Post Your Opinion
Brief Reviews-Poetry3
by Barbara Carey

IT`S STRANGE TO think that a poet can be hailed as one of the finest of her generation, and then be all but forgotten within a few decades of her death. Such was the fate of Anne Wilkinson, who died in 1961 at the age of 50; in the last 10 years of her life she published a memoir, a children`s book, and two volumes of poetry, which were praised by such notables as A. J. M. Smith and Desmond Pacey The Poetry of Anne Wilkinson and a Prose Memoir (Exile Editions, 212 pages, $19.95 paper), the republication of a volume that first appeared in 1968 under Smith`s editorship, signals a revival of interest in her work. For me, Wilkinson`s poetry is a welcome discovery; less so her memoir, "Four Corners of My World," though its evocation of her upbringing in an affluent Southern Ontario family is of biographical interest. "Touch everything available / To consciousness," Wilkinson wrote in "Letter to My Children: Postscript" Her intense identification with the natural world gave rise to a poetry that is deeply sensuous, both in its sound and its imagery. Many poems playfully echo nursery rhymes or take sly delight in punning, sometimes for grim purposes - much of her later work is preoccupied with death and loss. Inevitably, some of The Poetry of Anne Wilkinson seems dated, but there`s a fierce hereness that occasionally blazes through, as in "Poem in three par&`: The stone in my hand IS my hand And stamped with tracings of A once greenblooded frond, Is here, is gone, will come, Was fire, and green, and water, Will be wind.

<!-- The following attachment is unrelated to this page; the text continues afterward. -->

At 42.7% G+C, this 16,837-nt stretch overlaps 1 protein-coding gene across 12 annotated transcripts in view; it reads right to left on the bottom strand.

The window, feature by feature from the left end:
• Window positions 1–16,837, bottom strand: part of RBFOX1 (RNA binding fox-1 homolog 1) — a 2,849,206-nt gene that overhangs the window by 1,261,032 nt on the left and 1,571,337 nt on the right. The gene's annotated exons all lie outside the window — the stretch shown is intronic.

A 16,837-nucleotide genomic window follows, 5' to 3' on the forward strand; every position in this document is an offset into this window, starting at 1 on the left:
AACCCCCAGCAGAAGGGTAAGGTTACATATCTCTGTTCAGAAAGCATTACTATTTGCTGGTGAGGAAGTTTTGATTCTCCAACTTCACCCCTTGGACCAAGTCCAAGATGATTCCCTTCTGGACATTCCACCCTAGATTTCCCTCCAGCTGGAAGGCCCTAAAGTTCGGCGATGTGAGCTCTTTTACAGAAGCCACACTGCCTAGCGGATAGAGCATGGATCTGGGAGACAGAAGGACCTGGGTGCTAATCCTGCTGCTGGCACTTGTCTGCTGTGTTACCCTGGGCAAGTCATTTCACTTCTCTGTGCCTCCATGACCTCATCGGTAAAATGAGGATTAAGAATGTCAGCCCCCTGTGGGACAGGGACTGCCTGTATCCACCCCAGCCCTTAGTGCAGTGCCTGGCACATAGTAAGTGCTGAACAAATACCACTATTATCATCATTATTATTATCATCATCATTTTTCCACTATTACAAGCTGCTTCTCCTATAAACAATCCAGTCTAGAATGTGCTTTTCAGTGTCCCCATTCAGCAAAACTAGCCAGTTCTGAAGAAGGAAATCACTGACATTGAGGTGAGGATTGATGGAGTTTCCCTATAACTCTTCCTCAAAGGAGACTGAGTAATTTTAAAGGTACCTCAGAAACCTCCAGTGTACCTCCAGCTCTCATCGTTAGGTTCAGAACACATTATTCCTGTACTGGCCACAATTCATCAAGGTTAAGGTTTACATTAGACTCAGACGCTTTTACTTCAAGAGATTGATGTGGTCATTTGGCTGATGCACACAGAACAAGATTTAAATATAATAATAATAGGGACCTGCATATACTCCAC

Home First Novel Award Past Winners Subscription Back Issues Timescroll Advertizing Rates
Amazon.ca/Books in Canada Bestsellers List Books in Issue Books in Department About Us